Festival Aangeschoten Wild is an accessible music- and culture-festival in Delft, that aims to invite their audience to discover and explore new forms of culture. The festival grounds – in and around an old glue factory – have ample room for over 40 artists, ranging from small-scale theatre performances to shows of tomorrow’s leading bands. Artists of national fame complement local and regional talents, from a wide variety of genres: pop, rock, ska, singer-songwriter and electronica. More than 200 students work together to make everything happen and contribute to the relaxed atmosphere seen at Festival Aangeschoten Wild – May 10th for the 11th time!
From 15.30 until 2 in the morning
Great sales and a great atmosphere at the Ij Hallen Flea Market
The IJ-Hallen is the biggest and most unique flea market in Europe and is located in the most densely populated area of The Netherlands. Because of the size of the market, supply and demand are perfectly balanced and you will have a great chance of finding what you are looking for. The IJ-Hallen is recommended to anyone who loves flea markets and great bargains.
There is a free parking opportunity opposite to Papaverweg 50, 1032 KJ Amsterdam. From there you can go to the IJ-Hallen via the bridge by foot. It will be appoximately a 3-minute walk. Another option is parking closer to the market. However, parking fees are required there for visitors, which cost from 9am € 1,30 per hour and €7,80 a daycard. The choice is yours. The free NDSM-ferry from Amsterdam Central Station makes your visit definitely worthwhile.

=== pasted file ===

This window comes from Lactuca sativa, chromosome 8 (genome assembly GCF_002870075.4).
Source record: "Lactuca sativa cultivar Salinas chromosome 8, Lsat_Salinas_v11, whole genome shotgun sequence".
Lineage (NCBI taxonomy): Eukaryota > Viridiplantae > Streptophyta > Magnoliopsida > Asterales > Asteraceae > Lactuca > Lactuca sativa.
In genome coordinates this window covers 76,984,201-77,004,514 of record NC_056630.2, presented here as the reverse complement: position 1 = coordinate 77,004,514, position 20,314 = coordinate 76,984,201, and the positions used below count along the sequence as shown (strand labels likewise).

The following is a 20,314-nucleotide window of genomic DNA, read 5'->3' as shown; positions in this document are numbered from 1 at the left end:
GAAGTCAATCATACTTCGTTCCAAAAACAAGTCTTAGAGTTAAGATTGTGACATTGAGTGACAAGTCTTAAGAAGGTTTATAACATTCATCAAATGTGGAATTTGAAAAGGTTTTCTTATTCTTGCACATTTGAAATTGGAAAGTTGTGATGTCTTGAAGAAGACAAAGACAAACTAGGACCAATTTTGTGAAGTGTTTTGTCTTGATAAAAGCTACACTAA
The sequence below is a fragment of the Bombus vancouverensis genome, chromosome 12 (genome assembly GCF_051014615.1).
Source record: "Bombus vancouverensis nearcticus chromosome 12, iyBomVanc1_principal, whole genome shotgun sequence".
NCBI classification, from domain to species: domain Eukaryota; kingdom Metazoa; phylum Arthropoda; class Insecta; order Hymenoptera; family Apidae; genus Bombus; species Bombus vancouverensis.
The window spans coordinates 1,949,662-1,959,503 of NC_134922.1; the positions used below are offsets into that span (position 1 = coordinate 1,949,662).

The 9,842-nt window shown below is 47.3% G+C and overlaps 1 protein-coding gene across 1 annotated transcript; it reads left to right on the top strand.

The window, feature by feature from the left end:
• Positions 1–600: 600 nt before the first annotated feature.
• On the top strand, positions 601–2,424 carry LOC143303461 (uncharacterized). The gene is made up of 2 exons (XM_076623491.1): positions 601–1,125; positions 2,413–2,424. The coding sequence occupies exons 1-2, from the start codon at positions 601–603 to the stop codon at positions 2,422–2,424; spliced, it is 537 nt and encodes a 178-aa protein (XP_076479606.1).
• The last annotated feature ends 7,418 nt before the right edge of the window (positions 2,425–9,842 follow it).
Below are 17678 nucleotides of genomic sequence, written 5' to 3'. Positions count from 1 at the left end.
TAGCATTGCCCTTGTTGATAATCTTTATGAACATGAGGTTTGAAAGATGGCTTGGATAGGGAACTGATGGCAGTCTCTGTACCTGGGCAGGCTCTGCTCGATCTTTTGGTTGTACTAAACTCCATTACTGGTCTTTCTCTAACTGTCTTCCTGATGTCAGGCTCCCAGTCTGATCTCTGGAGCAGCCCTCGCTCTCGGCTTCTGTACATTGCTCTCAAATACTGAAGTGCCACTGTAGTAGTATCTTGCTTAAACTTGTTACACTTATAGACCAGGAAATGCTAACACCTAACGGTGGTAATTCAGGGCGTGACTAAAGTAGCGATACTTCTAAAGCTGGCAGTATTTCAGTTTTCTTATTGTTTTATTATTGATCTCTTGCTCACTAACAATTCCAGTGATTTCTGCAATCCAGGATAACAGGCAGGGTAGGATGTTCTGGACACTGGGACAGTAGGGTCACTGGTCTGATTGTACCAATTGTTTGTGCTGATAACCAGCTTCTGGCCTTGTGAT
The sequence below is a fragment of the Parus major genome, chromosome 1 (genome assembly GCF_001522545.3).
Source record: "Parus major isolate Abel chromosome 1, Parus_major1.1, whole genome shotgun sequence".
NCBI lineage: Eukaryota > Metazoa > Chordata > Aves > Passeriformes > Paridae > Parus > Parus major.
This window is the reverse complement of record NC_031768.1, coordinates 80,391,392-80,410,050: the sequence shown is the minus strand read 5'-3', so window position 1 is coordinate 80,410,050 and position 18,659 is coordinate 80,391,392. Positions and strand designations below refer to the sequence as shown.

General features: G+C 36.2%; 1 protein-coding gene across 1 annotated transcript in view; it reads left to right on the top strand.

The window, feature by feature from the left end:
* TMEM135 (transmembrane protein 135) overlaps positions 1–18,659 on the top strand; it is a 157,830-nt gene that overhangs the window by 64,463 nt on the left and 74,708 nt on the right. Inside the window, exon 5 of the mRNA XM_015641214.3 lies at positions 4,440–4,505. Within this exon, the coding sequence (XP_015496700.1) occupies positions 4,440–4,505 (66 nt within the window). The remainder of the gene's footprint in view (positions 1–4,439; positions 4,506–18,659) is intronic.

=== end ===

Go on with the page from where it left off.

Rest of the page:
Entrance fee is € 5,00 and only € 2,00 for kids aged 11 or younger.
International Kids Festival – July 13th & 14th
12:00 Amsterdamse Bos
Kids just wanna have fun! Joina weekend of fun for the whole family. This is the largest international kids festival in The Netherlands so you and your little ones will surely have a blast. A sneak peak of available activities:
Kids DJ workshop
Blow up castles 🏰
Kids Yoga workshop🧘🏻♂️
More to come!
For questions, inquiries or sponsorship please mail info.IKFA@gmail.com